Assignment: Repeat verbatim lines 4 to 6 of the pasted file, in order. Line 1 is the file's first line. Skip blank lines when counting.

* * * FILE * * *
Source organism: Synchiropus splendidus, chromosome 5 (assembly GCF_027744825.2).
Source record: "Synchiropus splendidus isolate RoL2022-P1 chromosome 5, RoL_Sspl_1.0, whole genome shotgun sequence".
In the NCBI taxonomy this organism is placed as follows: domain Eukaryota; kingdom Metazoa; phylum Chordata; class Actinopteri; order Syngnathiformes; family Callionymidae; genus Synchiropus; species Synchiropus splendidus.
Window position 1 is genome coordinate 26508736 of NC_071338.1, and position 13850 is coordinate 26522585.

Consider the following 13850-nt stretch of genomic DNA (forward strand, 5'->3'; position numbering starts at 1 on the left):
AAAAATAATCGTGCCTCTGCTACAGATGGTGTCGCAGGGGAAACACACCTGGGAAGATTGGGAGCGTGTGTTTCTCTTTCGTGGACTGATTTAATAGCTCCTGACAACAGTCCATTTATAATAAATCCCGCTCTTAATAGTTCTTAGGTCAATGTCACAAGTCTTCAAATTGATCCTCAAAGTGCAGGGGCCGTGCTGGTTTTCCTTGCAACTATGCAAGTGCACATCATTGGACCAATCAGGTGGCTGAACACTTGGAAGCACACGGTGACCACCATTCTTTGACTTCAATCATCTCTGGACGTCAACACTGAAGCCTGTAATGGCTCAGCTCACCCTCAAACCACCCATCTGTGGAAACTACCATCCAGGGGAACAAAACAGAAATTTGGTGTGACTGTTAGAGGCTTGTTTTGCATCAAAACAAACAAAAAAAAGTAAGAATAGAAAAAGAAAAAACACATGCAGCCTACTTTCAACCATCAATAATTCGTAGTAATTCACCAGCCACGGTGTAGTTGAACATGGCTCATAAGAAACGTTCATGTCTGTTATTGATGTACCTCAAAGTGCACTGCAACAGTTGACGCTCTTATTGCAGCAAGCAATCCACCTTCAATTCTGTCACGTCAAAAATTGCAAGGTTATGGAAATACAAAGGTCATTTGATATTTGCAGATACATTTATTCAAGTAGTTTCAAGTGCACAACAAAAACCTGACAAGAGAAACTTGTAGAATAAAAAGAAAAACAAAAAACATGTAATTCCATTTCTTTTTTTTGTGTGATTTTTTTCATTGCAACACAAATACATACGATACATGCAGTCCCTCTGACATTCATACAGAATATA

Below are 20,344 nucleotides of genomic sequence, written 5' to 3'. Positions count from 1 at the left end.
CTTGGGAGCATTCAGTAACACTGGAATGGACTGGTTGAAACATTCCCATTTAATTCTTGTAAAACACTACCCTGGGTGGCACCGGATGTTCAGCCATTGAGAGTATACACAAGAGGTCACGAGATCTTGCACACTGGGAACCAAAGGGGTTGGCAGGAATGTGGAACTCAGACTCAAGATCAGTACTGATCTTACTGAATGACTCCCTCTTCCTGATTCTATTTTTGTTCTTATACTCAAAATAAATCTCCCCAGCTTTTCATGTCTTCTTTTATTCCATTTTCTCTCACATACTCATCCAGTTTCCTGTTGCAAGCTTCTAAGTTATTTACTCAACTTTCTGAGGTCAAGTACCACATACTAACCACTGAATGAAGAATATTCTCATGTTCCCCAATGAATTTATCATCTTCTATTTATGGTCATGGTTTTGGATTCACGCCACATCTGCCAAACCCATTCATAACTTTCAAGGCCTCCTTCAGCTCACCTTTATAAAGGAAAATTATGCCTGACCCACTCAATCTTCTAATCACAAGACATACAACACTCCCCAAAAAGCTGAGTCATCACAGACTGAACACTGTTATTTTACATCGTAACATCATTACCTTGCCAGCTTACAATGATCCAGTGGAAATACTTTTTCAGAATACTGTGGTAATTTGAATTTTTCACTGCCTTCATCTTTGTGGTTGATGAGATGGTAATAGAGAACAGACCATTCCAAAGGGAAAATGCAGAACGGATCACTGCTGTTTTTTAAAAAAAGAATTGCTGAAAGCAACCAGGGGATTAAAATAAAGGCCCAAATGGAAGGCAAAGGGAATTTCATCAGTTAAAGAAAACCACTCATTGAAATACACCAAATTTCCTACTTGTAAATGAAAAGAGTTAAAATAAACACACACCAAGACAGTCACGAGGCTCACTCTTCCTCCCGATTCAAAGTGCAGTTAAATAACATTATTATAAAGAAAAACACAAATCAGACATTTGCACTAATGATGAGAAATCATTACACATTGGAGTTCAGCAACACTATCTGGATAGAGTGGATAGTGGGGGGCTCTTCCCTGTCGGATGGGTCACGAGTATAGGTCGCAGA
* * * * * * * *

Window position 1 is genome coordinate 26508736 of NC_071338.1, and position 13850 is coordinate 26522585.

Consider the following 13850-nt stretch of genomic DNA (forward strand, 5'->3'; position numbering starts at 1 on the left):
AAAAATAATCGTGCCTCTGCTACAGATGGTGTCGCAGGGGAAACACACCTGGGAAGATTGGGAGCGTGTGTTTCTCTTTCGTGGACTGATTTAATAGCTCCTGACAACAGTCCATTTATAATAAATCCCGCTCTTAATAGTTCTTAGGTCAATGTCACAAGTCTTCAAATTGATCCTCAAAGTGCAGGGGCCGTGCTGGTTTTCCTTGCAACTATGCAAGTGCACATCATTGGACCAATCAGGTGGCTGAACACTTGGAAGCACACGGTGACCACCATTCTTTGACTTCAATCATCTCTGGACGTCAACACTGAAGCCTGTAATGGCTCAGCTCACCCTCAAACCACCCATCTGTGGAAACTACCATCCAGGGGAACAAAACAGAAATTTGGTGTGACTGTTAGAGGCTTGTTTTGCATCAAAACAAACAAAAAAAAGTAAGAATAGAAAAAGAAAAAACACATGCAGCCTACTTTCAACCATCAATAATTCGTAGTAATTCACCAGCCACGGTGTAGTTGAACATGGCTCATAAGAAACGTTCATGTCTGTTATTGATGTACCTCAAAGTGCACTGCAACAGTTGACGCTCTTATTGCAGCAAGCAATCCACCTTCAATTCTGTCACGTCAAAAATTGCAAGGTTATGGAAATACAAAGGTCATTTGATATTTGCAGATACATTTATTCAAGTAGTTTCAAGTGCACAACAAAAACCTGACAAGAGAAACTTGTAGAATAAAAAGAAAAACAAAAAACATGTAATTCCATTTCTTTTTTTTGTGTGATTTTTTTCATTGCAACACAAATACATACGATACATGCAGTCCCTCTGACATTCATACAGAATATA